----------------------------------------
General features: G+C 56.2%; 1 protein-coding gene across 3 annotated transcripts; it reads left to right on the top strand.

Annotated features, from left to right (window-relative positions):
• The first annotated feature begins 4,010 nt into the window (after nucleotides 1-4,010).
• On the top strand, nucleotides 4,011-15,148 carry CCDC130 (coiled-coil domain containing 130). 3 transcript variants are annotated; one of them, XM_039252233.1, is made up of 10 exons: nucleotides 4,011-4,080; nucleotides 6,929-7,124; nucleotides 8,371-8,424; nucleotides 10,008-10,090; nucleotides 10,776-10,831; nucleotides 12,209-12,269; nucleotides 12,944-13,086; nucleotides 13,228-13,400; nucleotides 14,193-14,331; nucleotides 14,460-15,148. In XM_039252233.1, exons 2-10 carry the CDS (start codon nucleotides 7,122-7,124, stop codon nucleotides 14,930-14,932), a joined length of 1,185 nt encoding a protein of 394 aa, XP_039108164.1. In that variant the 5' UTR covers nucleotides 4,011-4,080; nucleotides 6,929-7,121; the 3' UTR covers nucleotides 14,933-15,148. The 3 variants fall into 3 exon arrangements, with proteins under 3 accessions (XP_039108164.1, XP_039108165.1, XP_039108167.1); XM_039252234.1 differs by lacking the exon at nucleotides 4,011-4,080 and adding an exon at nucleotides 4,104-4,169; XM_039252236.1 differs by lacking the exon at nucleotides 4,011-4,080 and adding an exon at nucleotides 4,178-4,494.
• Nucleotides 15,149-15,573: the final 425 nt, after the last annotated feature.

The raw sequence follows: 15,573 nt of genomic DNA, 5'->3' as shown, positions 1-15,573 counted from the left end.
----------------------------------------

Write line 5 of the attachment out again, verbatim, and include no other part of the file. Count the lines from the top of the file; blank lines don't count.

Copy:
• Nucleotides 15,149-15,573: the final 425 nt, after the last annotated feature.